Federal Witness Protection Program

Encyclopedia Article


A program run by the U.S. Marshals Service that was created by the Organized Crime Control Act of 1970 in order to protect witnesses or whistleblowers as a result of their testimonies in criminal court cases. This program is officially called the Witness Security Program, and it places witnesses under 24-hour protection during the court cases in which they are informants. Upon completion of testifying in court, the witness and their family have the option to be provided with new identities and relocated. After the relocation, the family is provided with monetary help for a period of time and assistance in finding jobs.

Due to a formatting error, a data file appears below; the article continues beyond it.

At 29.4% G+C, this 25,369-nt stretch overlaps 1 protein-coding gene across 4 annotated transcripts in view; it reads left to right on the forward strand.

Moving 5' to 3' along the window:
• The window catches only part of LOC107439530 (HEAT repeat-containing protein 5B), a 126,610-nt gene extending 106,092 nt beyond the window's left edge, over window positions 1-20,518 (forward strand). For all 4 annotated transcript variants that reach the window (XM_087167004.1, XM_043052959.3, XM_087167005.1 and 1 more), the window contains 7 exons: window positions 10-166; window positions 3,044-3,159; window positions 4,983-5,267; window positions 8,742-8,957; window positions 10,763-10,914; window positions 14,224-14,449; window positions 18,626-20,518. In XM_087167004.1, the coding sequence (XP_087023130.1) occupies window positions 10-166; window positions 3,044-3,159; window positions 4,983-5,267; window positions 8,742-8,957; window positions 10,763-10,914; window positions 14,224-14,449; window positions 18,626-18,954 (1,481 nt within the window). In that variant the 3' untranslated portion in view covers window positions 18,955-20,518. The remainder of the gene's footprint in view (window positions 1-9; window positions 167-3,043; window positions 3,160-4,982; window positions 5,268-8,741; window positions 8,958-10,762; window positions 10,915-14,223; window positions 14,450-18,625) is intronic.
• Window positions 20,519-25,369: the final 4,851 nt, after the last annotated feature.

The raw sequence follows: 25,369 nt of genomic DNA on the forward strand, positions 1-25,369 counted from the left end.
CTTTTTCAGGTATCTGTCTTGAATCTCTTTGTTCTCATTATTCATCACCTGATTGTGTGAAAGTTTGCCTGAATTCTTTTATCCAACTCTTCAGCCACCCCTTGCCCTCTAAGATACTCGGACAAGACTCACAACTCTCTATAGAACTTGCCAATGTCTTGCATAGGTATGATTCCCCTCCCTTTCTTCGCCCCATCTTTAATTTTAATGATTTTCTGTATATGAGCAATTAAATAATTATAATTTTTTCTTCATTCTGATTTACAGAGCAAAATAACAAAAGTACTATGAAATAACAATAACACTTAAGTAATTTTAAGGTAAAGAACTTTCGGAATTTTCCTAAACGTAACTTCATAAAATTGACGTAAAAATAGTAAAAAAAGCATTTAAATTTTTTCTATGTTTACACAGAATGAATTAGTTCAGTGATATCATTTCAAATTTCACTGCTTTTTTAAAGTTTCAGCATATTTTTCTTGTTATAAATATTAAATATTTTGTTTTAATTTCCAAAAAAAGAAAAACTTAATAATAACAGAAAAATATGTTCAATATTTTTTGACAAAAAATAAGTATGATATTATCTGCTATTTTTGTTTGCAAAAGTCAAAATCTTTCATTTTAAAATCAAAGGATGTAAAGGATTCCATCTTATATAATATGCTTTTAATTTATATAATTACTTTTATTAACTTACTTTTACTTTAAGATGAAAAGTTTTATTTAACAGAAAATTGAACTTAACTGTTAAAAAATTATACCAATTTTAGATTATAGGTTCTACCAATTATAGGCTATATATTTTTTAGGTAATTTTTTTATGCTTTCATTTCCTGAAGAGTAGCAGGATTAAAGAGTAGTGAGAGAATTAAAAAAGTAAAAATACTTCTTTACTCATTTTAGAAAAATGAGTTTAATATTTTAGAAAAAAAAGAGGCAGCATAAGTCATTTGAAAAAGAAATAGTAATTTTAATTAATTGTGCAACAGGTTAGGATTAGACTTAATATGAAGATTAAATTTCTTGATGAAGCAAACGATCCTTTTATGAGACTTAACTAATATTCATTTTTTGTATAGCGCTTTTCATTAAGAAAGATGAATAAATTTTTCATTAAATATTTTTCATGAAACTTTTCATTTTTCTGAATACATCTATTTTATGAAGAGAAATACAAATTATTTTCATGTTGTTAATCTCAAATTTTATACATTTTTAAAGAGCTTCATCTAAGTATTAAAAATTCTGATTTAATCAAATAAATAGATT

According to an interview with the creator of this program, Gerald Shur, 95% of people in witness protection are criminals of some kind, but only 17% of this protected population go on to commit another crime. This program has a good track record and no witness who followed the directions of the program has been murdered since the program’s inception.

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"Flag of the United States Marshals Service" by Fry1989 is licensed under Public omain.

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